BEAST (August 19, 2022)

Bishop Tried To Give Church A Different Pastor And The Church Said, “No Way” And Has Taken It To Social Media

A new senior pastor has been appointed for Mt. Bethel United Methodist Church in East Cobb, but the congregation’s leadership announced Sunday it is opposing the move.

A posting on the church’s Facebook page said that the church is informing Sue Haupert-Johnson, the bishop of the North Georgia Conference of the United Methodist Church, that Mt. Bethel “is not in a position to receive a new senior minister at this time.”

As was shared during this morning’s worship services, the Bishop of the North Georgia Conference has appointed our…

Posted by Mt. Bethel Church on Sunday, April 18, 2021

Dr. Jody Ray, Mt. Bethel’s senior pastor since May 2016, was among those reassigned in North Georgia Conference changes formally announced on Monday in what’s called “Clergy Move Day.”

Around 70 clergy were reassigned by the North Georgia Conference, which has 800 churches and more than 340,000 members.

Sybil Davidson, a spokeswoman for the Conference, told East Cobb News that reassignments are made every spring and that this is a lower figure than normal.

Appointed to succeed Ray, who was reassigned to a non-preaching position with the Conference staff in Atlanta, is Steven Usry, the senior pastor at Sugarloaf UMC in Duluth. The appointments are effective July 1, according to the North Georgia Conference.

Mt. Bethel is one of the largest churches in Cobb County with around 8,000 members and is the largest congregation in the North Georgia Conference.

“It’s always hard on congregations to lose a beloved pastor,” Davidson said, but that the appointment of Usry to Mt. Bethel stands.

East Cobb News has left messages with Mt. Bethel seeking comment.

The Mt. Bethel Staff Parish Relations Committee and Administrative Council are urging members to read and sign a petition “that affirms the SPRC’s and Administrative Council’s position. Our goal is to have as many signatures as possible by 5pm on Tuesday, April 20 – time is of the essence.”

More than 3,300 people have signed the petition, which says that having a new senior pastor would be too disruptive as Mt. Bethel is only recently returning to in-person services due to the COVID-19 pandemic and that “it is no secret these are very fragile times for our denomination.”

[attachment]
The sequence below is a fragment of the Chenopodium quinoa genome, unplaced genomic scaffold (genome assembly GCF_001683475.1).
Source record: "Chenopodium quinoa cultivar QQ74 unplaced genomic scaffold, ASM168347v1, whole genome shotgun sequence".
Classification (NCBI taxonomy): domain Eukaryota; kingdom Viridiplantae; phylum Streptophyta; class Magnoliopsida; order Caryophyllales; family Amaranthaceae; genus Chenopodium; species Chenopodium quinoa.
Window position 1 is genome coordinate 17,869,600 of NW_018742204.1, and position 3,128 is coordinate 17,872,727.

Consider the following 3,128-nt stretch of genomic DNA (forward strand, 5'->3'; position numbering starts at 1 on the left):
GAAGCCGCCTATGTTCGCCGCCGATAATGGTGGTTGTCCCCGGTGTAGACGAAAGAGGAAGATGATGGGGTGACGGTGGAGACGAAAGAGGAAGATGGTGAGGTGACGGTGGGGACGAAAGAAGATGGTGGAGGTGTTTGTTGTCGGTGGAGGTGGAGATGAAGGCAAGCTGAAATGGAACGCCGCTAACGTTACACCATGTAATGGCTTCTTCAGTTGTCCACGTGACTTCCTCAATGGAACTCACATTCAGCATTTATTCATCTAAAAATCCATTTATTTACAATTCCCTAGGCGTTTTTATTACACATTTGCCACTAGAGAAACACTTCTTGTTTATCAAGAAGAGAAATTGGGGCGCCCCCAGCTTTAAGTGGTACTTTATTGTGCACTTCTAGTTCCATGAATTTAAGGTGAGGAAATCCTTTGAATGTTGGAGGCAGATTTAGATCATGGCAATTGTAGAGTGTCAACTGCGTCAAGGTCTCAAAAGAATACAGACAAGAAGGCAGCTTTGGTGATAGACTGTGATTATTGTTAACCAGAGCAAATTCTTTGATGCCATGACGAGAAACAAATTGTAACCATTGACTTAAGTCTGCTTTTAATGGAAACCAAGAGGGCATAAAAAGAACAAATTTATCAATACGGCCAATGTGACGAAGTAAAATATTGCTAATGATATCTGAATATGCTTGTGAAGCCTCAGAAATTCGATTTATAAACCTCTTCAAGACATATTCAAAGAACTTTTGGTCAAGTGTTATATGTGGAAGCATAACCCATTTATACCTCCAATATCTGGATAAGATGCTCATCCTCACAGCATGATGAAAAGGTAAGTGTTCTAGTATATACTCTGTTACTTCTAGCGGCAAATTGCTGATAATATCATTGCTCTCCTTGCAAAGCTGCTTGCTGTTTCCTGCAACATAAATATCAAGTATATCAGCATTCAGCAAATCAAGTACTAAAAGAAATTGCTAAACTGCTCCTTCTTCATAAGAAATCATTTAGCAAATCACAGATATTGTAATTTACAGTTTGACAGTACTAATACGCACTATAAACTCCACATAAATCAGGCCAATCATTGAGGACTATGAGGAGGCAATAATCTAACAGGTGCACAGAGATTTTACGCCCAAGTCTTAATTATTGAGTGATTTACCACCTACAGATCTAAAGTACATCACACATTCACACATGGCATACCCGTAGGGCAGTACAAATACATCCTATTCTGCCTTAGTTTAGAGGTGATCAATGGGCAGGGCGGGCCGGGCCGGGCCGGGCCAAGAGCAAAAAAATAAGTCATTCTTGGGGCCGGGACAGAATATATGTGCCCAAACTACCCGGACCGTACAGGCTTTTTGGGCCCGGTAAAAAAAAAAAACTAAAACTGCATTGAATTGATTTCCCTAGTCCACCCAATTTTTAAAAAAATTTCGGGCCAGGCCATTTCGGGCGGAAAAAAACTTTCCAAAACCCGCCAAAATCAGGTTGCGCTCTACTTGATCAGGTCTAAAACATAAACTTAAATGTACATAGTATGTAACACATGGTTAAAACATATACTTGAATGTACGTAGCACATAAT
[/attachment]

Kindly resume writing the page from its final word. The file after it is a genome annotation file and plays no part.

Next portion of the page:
The United Methodist Church was scheduled last year to begin implementing a “Protocol for Reconciliation through Grace and Separation.”

That’s a formal split in the second-largest Protestant denomination in the U.S., in which some churches would pull away over theological differences, including issues involving the ordination of gay and lesbian clergy and allowing same-sex marriage.

The UMC has delayed taking up the Protocol until its 2022 General Conference. Here’s more about the issue from Christianity Today.

During an emotional sermon on Sunday (you can watch it here), Ray announced that he declined his new appointment, and that the North Georgia Conference has not offered him another position.

“To those who helped orchestrate the events of today, I want you to know forgive you and I love you,” said Ray, who was stopped several times by applause.

He also directed a message from the pulpit to his family, saying, “I want you also to remember this day, that your Daddy didn’t bow the knee, or kiss the ring, of progressive theology.”

With that, the audience gave him a standing ovation.

The Mt. Bethel petition indicated that “in the spirit of that Protocol, people of theologically diverse opinions and goodwill are striving hard not to disrupt the mission and ministries of those with whom they disagree. We, the people of Mt. Bethel UMC, are honoring that spirit in word and deed.

“So, in light of the challenges of the pandemic and in anticipation of an orderly and amicable separation of the United Methodist Church, we feel strongly that this is not the time for disruptive change in the senior leadership of our church.”

Mt. Bethel, which also oversees the K-12 Mt Bethel Academy on two campuses in East Cobb, employs around 300 people.

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